<D <M <Y
Y> M> D>

[Comments] (1) : I dreamed a kitchen gadget called the "pretzel opener". Order now!

Reviews of Old Science Fiction Magazines: Analog 1985/12: Some good stuff in this issue, such as an awesome color ad for the Infocom Hitchhiker's Guide game (not pictured because Sumana has the camera) and a two-page spread for Telarium's game adaptations of SF classics.

I got sidetracked talking about the ads, but there are a couple good stories here as well. The best one is "The White Box" by Rom Chilson and Lynette Meserole, which, like Qubit Slip, posits a society dependent on a fictional technology, and then breaks the technology to see what happens. My favorite kind of Analog-compatible story, and highly recommended if you like that kind of puzzle solving.

Spider Robinson's "The Blacksmith's Tale" runs the gamut of overwrought emotions, veering from erotica to shaggy dog story to Silver Surfer fanfic. It was well written but it didn't make me want to run out and grab a bunch of Callahan's story compilations.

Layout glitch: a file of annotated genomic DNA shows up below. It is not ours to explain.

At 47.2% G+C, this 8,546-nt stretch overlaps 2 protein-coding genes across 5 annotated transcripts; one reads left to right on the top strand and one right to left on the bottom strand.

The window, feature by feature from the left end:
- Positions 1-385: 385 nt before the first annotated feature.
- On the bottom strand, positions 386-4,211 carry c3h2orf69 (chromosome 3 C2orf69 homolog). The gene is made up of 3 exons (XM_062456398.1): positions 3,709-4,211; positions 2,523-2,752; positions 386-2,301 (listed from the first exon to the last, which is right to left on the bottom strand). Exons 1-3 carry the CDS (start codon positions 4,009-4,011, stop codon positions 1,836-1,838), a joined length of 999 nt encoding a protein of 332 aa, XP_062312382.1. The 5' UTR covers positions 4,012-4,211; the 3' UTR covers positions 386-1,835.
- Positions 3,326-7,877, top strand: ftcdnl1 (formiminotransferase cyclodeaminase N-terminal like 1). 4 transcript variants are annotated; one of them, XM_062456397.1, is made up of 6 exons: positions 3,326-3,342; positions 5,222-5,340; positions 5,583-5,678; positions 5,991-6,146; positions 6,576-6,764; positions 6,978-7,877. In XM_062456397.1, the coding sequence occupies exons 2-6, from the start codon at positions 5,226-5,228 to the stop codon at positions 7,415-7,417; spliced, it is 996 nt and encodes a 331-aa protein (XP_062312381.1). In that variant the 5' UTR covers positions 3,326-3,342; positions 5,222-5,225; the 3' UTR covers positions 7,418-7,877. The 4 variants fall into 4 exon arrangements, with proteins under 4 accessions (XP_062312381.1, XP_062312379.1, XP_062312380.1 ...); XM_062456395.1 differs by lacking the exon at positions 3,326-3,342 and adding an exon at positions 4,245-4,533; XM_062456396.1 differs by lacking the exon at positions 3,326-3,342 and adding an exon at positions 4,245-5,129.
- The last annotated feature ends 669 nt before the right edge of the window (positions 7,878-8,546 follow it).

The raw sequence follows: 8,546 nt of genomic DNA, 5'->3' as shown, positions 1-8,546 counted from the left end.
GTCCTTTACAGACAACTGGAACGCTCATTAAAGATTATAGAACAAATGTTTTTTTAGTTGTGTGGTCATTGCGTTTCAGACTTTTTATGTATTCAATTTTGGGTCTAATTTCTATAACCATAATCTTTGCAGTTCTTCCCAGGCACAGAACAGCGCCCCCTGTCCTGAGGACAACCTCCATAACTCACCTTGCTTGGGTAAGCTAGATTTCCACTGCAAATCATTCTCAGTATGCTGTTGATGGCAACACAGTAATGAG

Thomas R. Dulksi's "The Case of the Gring's Mill Goblin" would be unremarkable except it's a Sherlock Holmes pastiche. Like "House", it takes place in the modern day but the protagonists are obviously Holmes and Watson. I can't deny that that's fun, but it's the only fun part of the story. The story left me with the impression that there's more to what happened than what Holmes and Watson believe happened, but I don't like the story enough to go back and check. Bonus fun: most Holmes pastiches forget about Mycroft Holmes, but not this one.

OK, back to ads. There's a hilarious one for Martin Caidin's Killer Station (Amazon reviewer: "One of the worst science fiction books ever written.") which has the seemed-like-a-good-idea-at-the-time tagline "KILLER STATION. IT'S GOING TO GET TO YOU..." I think Caidin may have written the copy for his own ad. Then again, I also suspected him of editing his own Wikipedia article and writing astoturf Amazon reviews of his own books, but that's impossible--he died in 1997.

(Bonus: Caidin earlier wrote The Six Million Dollar Man and the novel Marooned, which became "Marooned", the only film to have won an Oscar and then shown up on MST3K.)